supports launching MPMD MPI jobs, but the user must make a text file appschema(5) first.

       Perhaps  one  of  mpiexec's  most  useful  features  is the command-line ability to launch
       different executables on different architectures  using  the  -arch  flag  (see  EXAMPLES,
       below).   Essentially,  the  string  argument  that is given to -arch is used as a pattern
       match against the output of the GNU config.guess utility  on  each  node.   If  the  user-
       provided architecture string matches any subset of the output of config.guess, it is ruled
       a match.  Wildcards are not possible.  The GNU config.guess utility is available  both  in
       the   LAM/MPI   source   code   distribution   (in   the   config   subdirectory)  and  at

       Some sample outputs from config.guess include:

                 Solaris 2.8 running on a SPARC platform.

                 Linux running on an i686 architecture.

                 IRIX 6.5 running on an SGI/MIPS architecture.

       You might want to run the laminfo command on your available platforms to see  what  string
       config.guess reported.  See laminfo(1) for more details (e.g., the -arch flag to laminfo).

   Configfile option
       It  is possible to specify any set of local parameters in a configuration file rather than
       on the command line using the -configfile option.  This option is typically used when  the
       number  of  command line options is too large for some shells, or when automated processes
       generate the command line arguments and it is simply more convenient to put them in a file
       for later processing by mpiexec.

       The  config file can contain both comments and one or more sets of local arguments.  Lines
       beginning with "#" are considered comments and are ignored.  Other lines are considered to
       be  one  or  more  groups  of  local  arguments.  Each group must be separated by either a
       newline or a colon (":").  For example:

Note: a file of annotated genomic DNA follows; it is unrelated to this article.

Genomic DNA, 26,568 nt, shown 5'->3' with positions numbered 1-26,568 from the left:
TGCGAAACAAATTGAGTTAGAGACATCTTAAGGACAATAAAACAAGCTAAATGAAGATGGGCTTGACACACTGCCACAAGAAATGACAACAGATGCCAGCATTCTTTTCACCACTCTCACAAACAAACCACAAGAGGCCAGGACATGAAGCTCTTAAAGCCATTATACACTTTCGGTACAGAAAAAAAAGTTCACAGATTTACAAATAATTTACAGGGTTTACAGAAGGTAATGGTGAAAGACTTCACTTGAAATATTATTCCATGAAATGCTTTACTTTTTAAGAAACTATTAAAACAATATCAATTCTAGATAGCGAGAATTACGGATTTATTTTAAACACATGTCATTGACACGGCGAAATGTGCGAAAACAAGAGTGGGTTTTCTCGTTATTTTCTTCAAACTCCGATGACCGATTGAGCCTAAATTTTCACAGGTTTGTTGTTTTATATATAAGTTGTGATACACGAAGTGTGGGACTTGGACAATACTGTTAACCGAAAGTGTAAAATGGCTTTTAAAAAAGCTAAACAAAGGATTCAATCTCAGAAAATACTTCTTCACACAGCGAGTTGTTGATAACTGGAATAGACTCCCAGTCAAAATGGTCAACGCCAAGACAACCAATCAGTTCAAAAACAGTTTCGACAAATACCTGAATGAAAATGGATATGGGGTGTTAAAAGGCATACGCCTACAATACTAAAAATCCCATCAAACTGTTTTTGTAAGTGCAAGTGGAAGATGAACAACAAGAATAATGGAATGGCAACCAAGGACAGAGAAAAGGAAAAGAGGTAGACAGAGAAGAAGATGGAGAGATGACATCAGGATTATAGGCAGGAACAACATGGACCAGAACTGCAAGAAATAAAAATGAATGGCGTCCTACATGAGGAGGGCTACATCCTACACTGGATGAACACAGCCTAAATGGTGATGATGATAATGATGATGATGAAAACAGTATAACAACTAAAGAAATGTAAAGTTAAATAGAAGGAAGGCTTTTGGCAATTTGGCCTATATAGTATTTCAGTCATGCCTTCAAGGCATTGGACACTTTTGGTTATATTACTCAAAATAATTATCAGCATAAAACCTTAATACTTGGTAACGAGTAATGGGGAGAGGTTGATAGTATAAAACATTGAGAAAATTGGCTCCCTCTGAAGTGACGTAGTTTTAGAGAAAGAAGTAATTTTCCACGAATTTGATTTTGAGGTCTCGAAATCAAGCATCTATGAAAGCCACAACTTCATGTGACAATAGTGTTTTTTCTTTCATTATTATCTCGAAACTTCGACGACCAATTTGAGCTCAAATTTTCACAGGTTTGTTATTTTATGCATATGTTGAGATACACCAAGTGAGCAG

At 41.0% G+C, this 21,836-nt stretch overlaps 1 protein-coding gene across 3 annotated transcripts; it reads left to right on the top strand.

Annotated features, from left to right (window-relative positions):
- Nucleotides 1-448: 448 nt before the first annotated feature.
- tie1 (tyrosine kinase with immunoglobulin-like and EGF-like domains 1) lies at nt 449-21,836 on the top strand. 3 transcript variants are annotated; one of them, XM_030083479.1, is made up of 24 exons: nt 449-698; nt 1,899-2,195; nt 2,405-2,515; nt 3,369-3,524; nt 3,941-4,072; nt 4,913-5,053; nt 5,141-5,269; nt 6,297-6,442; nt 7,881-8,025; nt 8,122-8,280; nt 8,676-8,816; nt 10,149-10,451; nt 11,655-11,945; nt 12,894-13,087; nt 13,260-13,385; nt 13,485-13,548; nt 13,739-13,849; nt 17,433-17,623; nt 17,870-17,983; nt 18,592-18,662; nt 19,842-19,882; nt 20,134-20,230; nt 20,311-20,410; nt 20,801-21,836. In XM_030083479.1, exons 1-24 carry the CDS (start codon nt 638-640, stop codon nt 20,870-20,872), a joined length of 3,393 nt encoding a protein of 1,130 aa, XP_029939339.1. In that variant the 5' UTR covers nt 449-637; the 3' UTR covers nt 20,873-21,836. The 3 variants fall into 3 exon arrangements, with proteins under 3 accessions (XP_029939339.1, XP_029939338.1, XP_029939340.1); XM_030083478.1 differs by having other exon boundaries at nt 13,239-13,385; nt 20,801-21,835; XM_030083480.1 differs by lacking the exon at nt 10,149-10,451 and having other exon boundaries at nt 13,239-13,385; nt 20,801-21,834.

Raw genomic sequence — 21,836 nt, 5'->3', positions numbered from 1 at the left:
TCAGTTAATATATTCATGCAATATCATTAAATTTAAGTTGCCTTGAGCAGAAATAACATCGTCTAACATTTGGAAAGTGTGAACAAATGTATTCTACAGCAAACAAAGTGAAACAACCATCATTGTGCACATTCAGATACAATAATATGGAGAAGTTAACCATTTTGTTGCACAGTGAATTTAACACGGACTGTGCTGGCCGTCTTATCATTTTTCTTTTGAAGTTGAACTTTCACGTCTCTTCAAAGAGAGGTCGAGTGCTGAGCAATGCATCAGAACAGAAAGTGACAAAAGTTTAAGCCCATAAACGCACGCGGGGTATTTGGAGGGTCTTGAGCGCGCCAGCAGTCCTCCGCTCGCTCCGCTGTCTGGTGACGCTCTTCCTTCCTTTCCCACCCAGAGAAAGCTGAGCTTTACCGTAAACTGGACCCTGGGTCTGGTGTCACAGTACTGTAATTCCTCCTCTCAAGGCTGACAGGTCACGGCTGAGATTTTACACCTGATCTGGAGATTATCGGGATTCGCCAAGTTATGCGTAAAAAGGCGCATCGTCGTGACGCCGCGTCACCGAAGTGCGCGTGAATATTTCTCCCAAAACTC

# Sample mpiexec config file
         # Launch foo on two nodes
         -host foo : -host foo
         # Launch two copies of bar on a third node
         -host -np 2 bar


       In the event of an error, mpiexec will do its best to shut everything down and  return  to
       the state before it was executed.  For example, if mpiexec was used to boot a LAM run-time
       environment, mpiexec will do its best to take down whatever  successfully  booted  of  the
       run-time environment (to include invoking lamhalt and/or lamwipe).


       The  following are some examples of how to use mpiexec.  Note that all examples assume the
       CPU-based scheduling (which does NOT map to physical CPUs) as described in mpirun(1).

       mpiexec -n 4 my_mpi_program
                 Launch 4 copies of my_mpi_program in an already-existing LAM universe.

       mpiexec -n 4 my_mpi_program arg1 arg2
                 Similar to the previous example, but pass "arg1"  and  "arg2"  as  command  line
                 arguments to each copy of my_mpi_program.

       mpiexec -ssi rpi gm -n 4 my_mpi_program
                 Similar  to  the previous example, but pass "-ssi rpi gm" back to mpirun to tell
                 the MPI processes to use the Myrinet (gm) RPI for MPI message passing.

       mpiexec -n 4 program1 : -n 4 program2
                 Launch 4 copies of program1 and 4 copies of program2 in an already-existing  LAM
                 universe.  All 8 resulting processes will share a common MPI_COMM_WORLD.

       mpiexec -machinefile hostfile -n 4 my_mpi_program
                 Boot  the  LAM run-time environment with the nodes listed in the hostfile, run 4
                 copies of my_mpi_program in the resulting LAM universe, and then shut  down  the
                 LAM universe.

       mpiexec -machinefile hostfile my_mpi_program
                 Similar  to  above,  but  run  my_mpi_program  on  all available CPUs in the LAM

       mpiexec -arch solaris2.8 sol_program : -arch linux linux_program
                 Run as many copies of sol_program as there are CPUs on Solaris machines  in  the
                 current  LAM  universe, and as many copies of linux_program as there are CPUs on
                 linux machines in the current LAM universe.  All resulting processes will  share
                 a common MPI_COMM_WORLD.

       mpiexec -arch solaris2.8 sol2.8_prog : -arch solaris2.9 sol2.9_program
                 Similar  to  the  above  example, except distinguish between Solaris 2.8 and 2.9
                 (since they may have different shared libraries, etc.).


       appschema(5), bhost(5), lamboot(1), lamexec(1), mpirun(1)